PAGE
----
Seminar class deepens the relationship between student and teacher

After three years of seminar together, senior Eli Soell and broadcast adviser Dorothy Swafford strengthen their bond


By Hunter Ristau

During seminar, senior Eli Soell enjoys the company of broadcast adviser Dorothy Swafford. “I feel like I can come in here [anytime],” Soell said. “I come in here every day before school and hang out.”

Abby Layton, JagWire A&E editor

After a long day of classes, students end their time in school by spending 40 minutes in their seminar class. Many students spend most of their high school career in the same seminar, and this is the case for senior Eli Soell. He has had broadcast adviser Dorothy Swafford as his seminar teacher since his sophomore year, the year he also had her for his Pre-AP English 10 class.

The pair uses seminar as a time to catch up, reflect and joke around, according to Soell. This helps to strengthen their relationship by giving them a time to relax away from broadcast.

“We do have that chance to just chill and talk about random things,” Soell said. “Seminar is just a time for us to hang out, talk and decompress after the day is over.”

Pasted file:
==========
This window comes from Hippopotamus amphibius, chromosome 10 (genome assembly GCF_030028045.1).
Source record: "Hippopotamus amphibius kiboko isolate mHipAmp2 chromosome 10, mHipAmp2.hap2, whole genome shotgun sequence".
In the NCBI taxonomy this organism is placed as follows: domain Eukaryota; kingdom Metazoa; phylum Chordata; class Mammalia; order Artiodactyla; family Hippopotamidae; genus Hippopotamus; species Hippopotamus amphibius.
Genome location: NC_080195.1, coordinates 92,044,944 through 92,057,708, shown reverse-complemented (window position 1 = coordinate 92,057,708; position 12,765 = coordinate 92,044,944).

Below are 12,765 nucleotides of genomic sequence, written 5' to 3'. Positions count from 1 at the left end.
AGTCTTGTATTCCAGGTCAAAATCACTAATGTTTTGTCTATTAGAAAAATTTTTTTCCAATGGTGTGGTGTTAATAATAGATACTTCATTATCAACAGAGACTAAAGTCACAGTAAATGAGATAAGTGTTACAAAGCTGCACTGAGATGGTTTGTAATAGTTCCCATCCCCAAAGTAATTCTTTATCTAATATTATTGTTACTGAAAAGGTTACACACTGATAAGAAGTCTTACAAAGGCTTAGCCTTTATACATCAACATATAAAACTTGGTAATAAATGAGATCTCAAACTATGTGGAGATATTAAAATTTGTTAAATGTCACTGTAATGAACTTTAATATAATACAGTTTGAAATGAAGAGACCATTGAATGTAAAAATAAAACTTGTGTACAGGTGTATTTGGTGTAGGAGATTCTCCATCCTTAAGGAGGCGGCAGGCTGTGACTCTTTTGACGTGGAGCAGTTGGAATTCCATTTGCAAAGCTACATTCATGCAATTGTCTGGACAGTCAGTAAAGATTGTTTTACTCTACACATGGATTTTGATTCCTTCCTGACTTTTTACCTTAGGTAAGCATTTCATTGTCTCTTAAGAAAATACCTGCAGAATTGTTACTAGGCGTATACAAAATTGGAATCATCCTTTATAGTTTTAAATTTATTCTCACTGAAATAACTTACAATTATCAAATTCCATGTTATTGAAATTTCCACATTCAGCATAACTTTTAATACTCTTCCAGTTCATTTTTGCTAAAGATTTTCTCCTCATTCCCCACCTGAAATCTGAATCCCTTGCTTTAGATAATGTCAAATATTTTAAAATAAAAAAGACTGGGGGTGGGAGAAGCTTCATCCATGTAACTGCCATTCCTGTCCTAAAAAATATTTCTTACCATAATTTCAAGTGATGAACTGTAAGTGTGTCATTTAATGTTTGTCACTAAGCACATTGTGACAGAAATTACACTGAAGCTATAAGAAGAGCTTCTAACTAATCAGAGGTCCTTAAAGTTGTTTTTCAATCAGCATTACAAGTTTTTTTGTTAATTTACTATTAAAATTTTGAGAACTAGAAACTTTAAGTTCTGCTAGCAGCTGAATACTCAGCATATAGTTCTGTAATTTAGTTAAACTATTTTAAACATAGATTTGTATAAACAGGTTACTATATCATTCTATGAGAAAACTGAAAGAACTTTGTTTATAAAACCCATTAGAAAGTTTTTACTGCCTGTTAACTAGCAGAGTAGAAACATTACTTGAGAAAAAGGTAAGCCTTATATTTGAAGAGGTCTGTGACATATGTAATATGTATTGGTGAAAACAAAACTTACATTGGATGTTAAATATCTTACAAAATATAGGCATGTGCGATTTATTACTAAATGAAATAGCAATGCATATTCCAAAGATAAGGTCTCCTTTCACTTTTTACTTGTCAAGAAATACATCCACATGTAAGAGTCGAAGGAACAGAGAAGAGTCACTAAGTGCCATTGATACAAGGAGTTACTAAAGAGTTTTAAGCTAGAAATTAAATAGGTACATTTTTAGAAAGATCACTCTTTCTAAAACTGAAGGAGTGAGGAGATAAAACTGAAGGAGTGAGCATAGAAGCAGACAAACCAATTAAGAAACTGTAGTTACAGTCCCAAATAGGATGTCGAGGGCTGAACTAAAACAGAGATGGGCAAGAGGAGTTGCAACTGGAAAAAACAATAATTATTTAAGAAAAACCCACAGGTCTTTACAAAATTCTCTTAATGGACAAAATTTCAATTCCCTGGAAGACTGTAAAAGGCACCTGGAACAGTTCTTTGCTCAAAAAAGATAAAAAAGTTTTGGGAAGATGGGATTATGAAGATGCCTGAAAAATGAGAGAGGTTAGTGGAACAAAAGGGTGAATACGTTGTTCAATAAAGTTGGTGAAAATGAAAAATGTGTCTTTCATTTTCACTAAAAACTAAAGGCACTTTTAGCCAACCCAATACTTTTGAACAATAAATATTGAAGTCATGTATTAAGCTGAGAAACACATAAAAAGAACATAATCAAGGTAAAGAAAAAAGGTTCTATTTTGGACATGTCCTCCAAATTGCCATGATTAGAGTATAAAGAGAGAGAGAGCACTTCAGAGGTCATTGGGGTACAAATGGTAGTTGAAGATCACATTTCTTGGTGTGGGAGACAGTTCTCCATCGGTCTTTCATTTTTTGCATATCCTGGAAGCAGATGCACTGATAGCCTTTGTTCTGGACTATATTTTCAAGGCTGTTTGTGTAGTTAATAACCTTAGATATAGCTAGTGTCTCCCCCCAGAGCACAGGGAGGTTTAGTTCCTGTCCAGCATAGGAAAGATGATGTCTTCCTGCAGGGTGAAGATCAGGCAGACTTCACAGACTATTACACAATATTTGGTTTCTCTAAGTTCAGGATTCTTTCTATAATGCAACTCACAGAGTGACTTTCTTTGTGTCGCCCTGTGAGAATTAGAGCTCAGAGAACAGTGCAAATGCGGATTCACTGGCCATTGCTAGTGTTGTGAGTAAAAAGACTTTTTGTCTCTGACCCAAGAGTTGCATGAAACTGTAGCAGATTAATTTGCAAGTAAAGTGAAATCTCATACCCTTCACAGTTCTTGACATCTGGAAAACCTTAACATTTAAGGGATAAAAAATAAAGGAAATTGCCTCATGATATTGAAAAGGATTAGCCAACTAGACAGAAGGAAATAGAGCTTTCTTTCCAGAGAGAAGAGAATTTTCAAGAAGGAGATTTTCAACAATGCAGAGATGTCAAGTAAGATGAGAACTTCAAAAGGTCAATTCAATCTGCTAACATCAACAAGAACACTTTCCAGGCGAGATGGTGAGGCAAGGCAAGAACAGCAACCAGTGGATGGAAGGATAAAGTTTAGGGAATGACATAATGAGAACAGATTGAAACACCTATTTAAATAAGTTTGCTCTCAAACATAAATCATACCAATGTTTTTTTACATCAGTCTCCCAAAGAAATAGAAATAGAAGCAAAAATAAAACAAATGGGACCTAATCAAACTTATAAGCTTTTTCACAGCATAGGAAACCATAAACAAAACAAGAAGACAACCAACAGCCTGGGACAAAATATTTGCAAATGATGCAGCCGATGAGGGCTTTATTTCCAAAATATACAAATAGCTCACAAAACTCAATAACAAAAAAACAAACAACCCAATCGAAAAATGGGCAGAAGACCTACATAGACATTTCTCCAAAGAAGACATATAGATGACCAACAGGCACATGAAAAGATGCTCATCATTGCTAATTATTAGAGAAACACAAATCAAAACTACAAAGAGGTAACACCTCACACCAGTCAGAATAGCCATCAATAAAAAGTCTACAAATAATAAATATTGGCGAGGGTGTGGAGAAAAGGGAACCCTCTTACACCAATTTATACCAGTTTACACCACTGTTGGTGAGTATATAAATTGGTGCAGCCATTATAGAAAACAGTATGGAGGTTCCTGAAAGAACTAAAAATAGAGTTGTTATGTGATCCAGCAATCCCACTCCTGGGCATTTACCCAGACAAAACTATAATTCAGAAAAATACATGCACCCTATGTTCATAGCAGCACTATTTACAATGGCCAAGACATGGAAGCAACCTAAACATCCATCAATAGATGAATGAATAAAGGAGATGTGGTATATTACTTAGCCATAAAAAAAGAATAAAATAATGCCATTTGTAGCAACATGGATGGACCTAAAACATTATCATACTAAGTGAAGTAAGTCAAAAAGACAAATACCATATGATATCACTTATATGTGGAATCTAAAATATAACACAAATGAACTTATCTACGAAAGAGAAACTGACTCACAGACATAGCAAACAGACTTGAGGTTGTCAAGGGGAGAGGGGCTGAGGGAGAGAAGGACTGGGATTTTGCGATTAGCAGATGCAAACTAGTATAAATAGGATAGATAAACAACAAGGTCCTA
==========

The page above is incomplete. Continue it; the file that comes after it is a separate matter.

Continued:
As a result from spending their seminar time together, Swafford believes there are many mother-son qualities to their relationship.

Seminar is just a time for us to hang out, talk and decompress after the day is over.”

— senior Eli Soell

“I think it’s great, because we [tease each other] and joke all the time, because I treat him like he’s my son,” Swafford said. “We talk and have good times. I feel like I can go up and ask [Soell] anything, and I hope he can tell me anything.”

Junior Bailey Heffernon, a fellow broadcast and seminar student of two years, believes Swafford and Soell’s relationship also reflects the relationship the seminar class has with Swafford.

“I feel like all of us have the same relationship with Swaff, so then it’s just fun because we can bounce off of each other,” Heffernon said. “It’s not just those two; it’s just a whole dynamic between all of us which is really fun.”

Soell believes the reason the two have such a strong relationship is because of the numerous similarities in their personality.

“We’re both kind of reserved, but at the same time, once we get comfortable with each other, I feel like it’s just out there,” Soell said. “I’m laid back always, but with [Swafford] I get really sassy because I know I can, but I couldn’t do that necessarily with any other teacher.”

Swafford believes the two share a special bond, one that will carry into the future.

“I love Eli,” Swafford said. “He’s great. I think of him as a son, and I’m truly going to miss him next year. I just think that he’s going to be so great post high school … [and] he’s just so genuine. That’s what the world needs more of and I’m blessed to have had him these past three years.”

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